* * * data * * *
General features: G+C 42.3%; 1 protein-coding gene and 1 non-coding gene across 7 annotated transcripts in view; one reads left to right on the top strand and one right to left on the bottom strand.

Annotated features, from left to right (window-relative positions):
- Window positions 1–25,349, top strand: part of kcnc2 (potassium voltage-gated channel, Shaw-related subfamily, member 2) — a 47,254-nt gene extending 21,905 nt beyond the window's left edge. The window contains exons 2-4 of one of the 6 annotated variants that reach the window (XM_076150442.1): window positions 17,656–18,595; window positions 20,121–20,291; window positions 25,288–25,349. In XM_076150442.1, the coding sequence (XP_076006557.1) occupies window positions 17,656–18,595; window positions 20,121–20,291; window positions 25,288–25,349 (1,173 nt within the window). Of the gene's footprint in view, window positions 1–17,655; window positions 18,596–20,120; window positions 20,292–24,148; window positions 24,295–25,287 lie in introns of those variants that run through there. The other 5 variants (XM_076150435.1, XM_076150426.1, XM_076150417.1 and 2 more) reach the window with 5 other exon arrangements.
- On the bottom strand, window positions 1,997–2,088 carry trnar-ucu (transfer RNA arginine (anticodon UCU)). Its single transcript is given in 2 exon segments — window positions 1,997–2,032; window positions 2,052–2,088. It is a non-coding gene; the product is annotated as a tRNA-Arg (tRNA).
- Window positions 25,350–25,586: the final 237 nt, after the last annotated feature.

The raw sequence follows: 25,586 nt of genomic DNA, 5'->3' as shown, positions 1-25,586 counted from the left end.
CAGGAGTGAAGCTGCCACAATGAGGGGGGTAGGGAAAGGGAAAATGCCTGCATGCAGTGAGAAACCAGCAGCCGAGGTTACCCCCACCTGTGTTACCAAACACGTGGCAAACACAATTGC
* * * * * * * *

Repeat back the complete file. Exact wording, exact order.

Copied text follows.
General features: G+C 42.3%; 1 protein-coding gene and 1 non-coding gene across 7 annotated transcripts in view; one reads left to right on the top strand and one right to left on the bottom strand.

Annotated features, from left to right (window-relative positions):
- Window positions 1–25,349, top strand: part of kcnc2 (potassium voltage-gated channel, Shaw-related subfamily, member 2) — a 47,254-nt gene extending 21,905 nt beyond the window's left edge. The window contains exons 2-4 of one of the 6 annotated variants that reach the window (XM_076150442.1): window positions 17,656–18,595; window positions 20,121–20,291; window positions 25,288–25,349. In XM_076150442.1, the coding sequence (XP_076006557.1) occupies window positions 17,656–18,595; window positions 20,121–20,291; window positions 25,288–25,349 (1,173 nt within the window). Of the gene's footprint in view, window positions 1–17,655; window positions 18,596–20,120; window positions 20,292–24,148; window positions 24,295–25,287 lie in introns of those variants that run through there. The other 5 variants (XM_076150435.1, XM_076150426.1, XM_076150417.1 and 2 more) reach the window with 5 other exon arrangements.
- On the bottom strand, window positions 1,997–2,088 carry trnar-ucu (transfer RNA arginine (anticodon UCU)). Its single transcript is given in 2 exon segments — window positions 1,997–2,032; window positions 2,052–2,088. It is a non-coding gene; the product is annotated as a tRNA-Arg (tRNA).
- Window positions 25,350–25,586: the final 237 nt, after the last annotated feature.

The raw sequence follows: 25,586 nt of genomic DNA, 5'->3' as shown, positions 1-25,586 counted from the left end.
CAGGAGTGAAGCTGCCACAATGAGGGGGGTAGGGAAAGGGAAAATGCCTGCATGCAGTGAGAAACCAGCAGCCGAGGTTACCCCCACCTGTGTTACCAAACACGTGGCAAACACAATTGC